June 17: Morning Discussion with Ildikó Enyedi

In Friday’s first morning discussion Hungarian director Ildikó Enyedi told about how she became a film director behind the iron curtain in her birth town Budapest.

She told that her first cinematic memory was 101 Dalmatians. She described herself as being mostly a book worm as a child. She was also a good student, but most of the time she read behind her teachers’ backs. “I was a quiet anarchist”, she smiled.

Enyedi was the only child of her scientist parents. Her parents’ passion toward their work became the guiding light of her filmmaking. Young Ildikó listened to her parents’ discussions about big questions, such as how to make the world a better place.

Born in 1955, Enyedi described her generation as being forced to make a big decision: whether to stay in Budapest or leave. Both choices held big sacrifices. She decided to stay.

Budapest was on the liberal end of the spectrum compared to many other countries of the Eastern Bloc, but discipline was strict. “The prison was nicely decorated, but it was nevertheless a prison”, she said.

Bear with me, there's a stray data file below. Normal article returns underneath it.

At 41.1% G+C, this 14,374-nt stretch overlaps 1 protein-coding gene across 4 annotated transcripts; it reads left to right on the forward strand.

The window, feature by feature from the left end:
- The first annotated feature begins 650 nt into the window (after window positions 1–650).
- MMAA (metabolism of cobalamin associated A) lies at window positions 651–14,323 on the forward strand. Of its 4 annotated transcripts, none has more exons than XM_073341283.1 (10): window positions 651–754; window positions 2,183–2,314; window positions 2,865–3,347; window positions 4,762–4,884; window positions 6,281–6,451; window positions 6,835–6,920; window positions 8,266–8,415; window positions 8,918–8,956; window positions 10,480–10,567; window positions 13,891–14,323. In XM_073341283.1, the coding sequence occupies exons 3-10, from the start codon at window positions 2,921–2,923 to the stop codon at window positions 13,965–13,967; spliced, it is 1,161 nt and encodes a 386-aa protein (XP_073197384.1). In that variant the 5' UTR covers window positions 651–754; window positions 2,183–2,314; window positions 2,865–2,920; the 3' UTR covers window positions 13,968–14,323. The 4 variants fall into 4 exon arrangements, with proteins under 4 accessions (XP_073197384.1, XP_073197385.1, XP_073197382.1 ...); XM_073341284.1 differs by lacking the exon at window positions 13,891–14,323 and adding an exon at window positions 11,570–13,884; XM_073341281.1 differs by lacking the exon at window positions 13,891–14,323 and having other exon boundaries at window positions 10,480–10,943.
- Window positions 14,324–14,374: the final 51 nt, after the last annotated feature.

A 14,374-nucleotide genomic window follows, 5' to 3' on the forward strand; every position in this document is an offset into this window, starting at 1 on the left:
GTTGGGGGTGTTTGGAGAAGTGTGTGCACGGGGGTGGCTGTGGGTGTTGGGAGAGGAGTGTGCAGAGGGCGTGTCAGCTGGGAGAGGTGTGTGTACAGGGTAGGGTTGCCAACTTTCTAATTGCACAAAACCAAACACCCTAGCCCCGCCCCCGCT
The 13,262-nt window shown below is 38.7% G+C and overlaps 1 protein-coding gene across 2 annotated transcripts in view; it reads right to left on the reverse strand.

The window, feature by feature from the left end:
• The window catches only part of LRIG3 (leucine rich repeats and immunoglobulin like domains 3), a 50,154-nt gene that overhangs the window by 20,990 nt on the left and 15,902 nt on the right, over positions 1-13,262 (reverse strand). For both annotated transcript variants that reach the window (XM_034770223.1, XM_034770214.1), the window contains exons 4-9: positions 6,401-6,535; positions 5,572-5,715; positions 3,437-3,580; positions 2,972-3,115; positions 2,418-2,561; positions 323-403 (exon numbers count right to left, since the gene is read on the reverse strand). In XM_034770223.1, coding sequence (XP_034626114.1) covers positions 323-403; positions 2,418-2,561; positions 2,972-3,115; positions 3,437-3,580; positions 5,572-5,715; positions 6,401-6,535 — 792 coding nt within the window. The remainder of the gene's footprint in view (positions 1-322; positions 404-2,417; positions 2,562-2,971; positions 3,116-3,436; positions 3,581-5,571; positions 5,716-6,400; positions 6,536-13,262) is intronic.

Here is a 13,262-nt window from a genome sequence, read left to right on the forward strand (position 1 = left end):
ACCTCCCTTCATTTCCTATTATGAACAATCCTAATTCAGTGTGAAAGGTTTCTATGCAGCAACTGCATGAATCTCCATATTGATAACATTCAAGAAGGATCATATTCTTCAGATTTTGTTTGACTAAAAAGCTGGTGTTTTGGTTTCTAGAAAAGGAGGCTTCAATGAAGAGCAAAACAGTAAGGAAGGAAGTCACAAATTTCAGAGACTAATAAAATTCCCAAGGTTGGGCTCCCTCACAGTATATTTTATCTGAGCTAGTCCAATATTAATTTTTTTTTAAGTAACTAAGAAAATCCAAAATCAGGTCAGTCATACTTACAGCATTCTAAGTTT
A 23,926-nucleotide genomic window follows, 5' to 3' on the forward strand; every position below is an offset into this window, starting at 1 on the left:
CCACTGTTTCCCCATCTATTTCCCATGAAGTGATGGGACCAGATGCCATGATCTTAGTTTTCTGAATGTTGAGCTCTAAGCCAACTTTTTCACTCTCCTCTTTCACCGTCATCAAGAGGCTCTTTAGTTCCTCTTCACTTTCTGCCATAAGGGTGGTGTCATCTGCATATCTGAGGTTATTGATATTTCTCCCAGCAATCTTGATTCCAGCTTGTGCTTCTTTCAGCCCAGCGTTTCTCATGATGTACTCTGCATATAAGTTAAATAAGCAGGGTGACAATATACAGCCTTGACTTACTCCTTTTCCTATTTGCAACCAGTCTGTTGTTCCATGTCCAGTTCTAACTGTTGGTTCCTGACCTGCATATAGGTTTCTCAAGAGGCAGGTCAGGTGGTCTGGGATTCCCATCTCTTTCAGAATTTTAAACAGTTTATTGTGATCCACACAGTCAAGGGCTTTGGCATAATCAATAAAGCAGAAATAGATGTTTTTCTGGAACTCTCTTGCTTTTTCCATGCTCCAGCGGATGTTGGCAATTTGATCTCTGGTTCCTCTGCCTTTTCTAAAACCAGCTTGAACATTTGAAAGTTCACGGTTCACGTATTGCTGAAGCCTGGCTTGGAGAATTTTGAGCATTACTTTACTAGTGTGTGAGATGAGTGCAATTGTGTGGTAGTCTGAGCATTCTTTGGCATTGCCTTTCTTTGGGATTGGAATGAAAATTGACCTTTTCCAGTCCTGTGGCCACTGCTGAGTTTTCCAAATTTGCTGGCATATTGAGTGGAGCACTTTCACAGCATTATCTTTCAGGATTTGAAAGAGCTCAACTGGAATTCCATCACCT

As a young woman she lived in the first commune of Hungary and there she joined an artist group, where mathematicians, filmmakers and philosophers worked together. Their working was strictly constrained. It was hard to find work spaces and they were forced to move constantly. It was nevertheless unlikely to have to go to prison. “We made fun of the officials. It felt good.”

“Nobody was bitter about missed opportunities. Being on the fringes meant having less money, less prestige and smaller perspectives. But we all felt that we were the ‘real ones.” Budapest’s political subculture, which Enyedi was in contact with, ran its own university in varying conditions, talked about politics and about possibilities to change the system.

Enyedi nevertheless felt that diving headlong to the political world would mean limiting herself. She felt that it would have tied her to the ones in power, for they would have described what she hated and opposed. Enyedi wanted to fight for inner freedom instead. “I just followed my true interests. By pure chance it collided with the outer world and sometimes it was received with big enthusiasm.”

Enyedi’s films often explore our situation with animals and plants. She says that the motive is most of all theoretical. “I envy you that have a deep connection with nature. I grew up in Budapest, and I didn’t have any pets. For me nature isn’t natural.” Instead she approaches animals in her films like humans, with their own feelings and wisdom that we don’t always recognise.

After long consideration Enyedi chose Chris Marker’s La Jetée (1962) for her deserted island film.


Photo: Viena Kytöjoki